The lawsuit contends that while CMS has the statutory authority to “calculate” and “adjust” drug payment rates, it does not have statutory authority to reduce those rates by nearly 30 percent. The complaint also states that the 340B provisions of the final rule “undermine the 340B Program by depriving eligible hospitals of critical resources Congress intended to provide those hospitals through 340B discounts.” The groups also note that the cuts will undermine critical programs that provide health services to vulnerable and underserved populations.

On July 13, 2017, CMS issued its proposed rule on OPPS and Ambulatory Surgical Center payment systems for the Calendar Year 2018. In addition to updating the OPPS with 2018 rates, CMS proposed to change how Medicare pays certain hospitals for separately payable drugs purchased under the 340B Program. CMS justified this proposed change by stating that the new rate better recognizes “the significantly lower acquisition costs of such drugs incurred by a 340B hospital,” and that it “better represents the average acquisition cost for these drugs and biologicals.” On November 1, 2017, CMS issued the final version of the 340B Provisions of the OPPS rule, adopting the proposed rate of ASP minus 22.5% for drugs purchased under the 340B Program.

The plaintiffs believe that the 340B Provisions of the OPPS Rule also exceed the Secretary’s authority because they thoroughly undermine the 340B Program by depriving eligible hospitals of critical resources Congress intended to provide those hospitals through 340B discounts.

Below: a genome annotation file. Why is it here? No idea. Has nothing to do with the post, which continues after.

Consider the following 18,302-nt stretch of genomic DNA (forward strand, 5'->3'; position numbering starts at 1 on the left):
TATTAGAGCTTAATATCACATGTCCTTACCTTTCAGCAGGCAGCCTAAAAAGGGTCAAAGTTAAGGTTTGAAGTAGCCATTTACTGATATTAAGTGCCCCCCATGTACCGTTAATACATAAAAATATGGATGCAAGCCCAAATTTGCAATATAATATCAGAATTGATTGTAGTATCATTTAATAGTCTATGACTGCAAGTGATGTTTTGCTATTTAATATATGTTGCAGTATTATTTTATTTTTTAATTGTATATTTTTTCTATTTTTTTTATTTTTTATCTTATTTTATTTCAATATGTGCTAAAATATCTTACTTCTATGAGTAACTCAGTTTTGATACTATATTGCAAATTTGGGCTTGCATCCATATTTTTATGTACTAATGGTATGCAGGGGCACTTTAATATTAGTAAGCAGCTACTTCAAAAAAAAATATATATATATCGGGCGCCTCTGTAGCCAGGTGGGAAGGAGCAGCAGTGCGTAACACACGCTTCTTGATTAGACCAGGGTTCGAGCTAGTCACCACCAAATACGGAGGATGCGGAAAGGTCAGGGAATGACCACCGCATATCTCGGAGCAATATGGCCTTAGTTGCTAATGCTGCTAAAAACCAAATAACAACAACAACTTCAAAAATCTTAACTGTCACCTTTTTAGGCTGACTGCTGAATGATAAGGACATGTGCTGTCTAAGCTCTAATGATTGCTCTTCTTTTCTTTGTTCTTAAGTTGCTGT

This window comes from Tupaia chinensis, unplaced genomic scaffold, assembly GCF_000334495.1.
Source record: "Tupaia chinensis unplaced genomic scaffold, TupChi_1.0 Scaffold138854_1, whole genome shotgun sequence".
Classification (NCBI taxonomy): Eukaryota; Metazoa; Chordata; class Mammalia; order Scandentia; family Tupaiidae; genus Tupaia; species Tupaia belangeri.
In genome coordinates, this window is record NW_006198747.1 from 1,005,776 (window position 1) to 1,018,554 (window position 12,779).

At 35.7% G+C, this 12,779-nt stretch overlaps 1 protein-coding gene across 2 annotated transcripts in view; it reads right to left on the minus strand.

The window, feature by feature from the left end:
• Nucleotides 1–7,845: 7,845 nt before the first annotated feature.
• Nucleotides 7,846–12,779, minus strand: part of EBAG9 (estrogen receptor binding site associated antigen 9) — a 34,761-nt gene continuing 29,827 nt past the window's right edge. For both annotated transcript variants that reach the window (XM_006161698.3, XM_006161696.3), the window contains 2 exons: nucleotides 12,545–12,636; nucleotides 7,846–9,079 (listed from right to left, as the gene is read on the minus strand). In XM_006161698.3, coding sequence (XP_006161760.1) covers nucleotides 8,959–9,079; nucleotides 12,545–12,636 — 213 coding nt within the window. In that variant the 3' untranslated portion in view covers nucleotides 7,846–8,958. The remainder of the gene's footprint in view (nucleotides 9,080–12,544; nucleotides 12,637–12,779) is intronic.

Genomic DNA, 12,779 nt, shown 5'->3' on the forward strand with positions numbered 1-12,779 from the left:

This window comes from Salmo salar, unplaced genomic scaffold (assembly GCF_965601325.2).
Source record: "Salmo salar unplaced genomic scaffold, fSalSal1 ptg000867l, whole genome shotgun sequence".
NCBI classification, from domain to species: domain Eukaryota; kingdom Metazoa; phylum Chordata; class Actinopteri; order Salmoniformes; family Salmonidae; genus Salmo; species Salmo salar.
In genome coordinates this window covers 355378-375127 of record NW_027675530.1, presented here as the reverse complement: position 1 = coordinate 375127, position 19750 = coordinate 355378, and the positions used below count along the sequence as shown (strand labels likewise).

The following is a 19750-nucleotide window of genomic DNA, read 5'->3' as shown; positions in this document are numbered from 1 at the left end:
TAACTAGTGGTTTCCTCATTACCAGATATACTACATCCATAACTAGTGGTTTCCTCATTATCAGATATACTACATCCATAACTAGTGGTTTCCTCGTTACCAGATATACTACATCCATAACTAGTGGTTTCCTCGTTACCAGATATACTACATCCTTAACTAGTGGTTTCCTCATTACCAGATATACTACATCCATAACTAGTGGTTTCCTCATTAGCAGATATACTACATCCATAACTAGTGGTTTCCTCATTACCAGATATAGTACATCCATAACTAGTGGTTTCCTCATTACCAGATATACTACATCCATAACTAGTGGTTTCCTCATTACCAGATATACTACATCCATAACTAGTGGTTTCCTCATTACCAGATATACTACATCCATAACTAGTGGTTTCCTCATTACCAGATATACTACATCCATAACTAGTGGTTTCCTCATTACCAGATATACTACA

According to the complaint, the Plaintiffs have used the 340B Program to provide critical healthcare services to their communities, including to underserved patient populations in those communities. The Plaintiffs allege that they, and the populations they serve, would suffer significant and immediate harm from the negation of the cost-reimbursement differential through the 340B Provisions of the OPPS Rule.

The harm would come from the 340B provisions of the OPPS rule because it would deprive the hospitals “of millions of dollars of savings currently generated from the differential between Medicare reimbursements and 340B discounts.”

The hospitals have asked the court to either strike the changes in payment methodology for 340B drugs from the final rule and direct CMS to use the methodology used in calendar year 2017 or issue a preliminary injunction suspending the effective date of the changes until the lawsuit is concluded.

June 26, 2017

Genentech & Escobar: Using Materiality to Escape False Claims Liability

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In constructively bringing an end to a False Claims Act (“FCA”) whistleblower suit alleging Genentech, Inc. (“Genentech”) of defrauding Medicare by way of concealing substantive health care analytics data involving purported side effects of the company’s cancer drug Avastin, the Third Circuit of Appeals in a recent decision determined that the Plaintiff in this matter had failed to demonstrate that any noncompliance had an impact on government payments. Specifically, the Court applied the prevailing standard in Escobar that an FCA lawsuit must demonstrate that any misrepresentation is “material” to the government’s payment decision. In dismissing this suit and invoking this heightened standard of materiality, the Third Circuit not only reinforces Escobar but places the now clear burden on FCA Plaintiffs to demonstrate that any noncompliance was material to alleged fraudulent payments.


Back in August 2016, we highlighted the widely watched and reported U.S. Supreme Court decision in Universal Health Services, Inc. v. United States ex rel. Escobar (“Escobar”). The case “reaffirmed that the government and realtors via qui tam suits can pursue False Claim Act liability against life science and healthcare companies” while adding “a requirement that such parties must also demonstrate any misrepresentations were “material” on statutory, regulatory, or contractual requirements that make such representations misleading on those goods and services."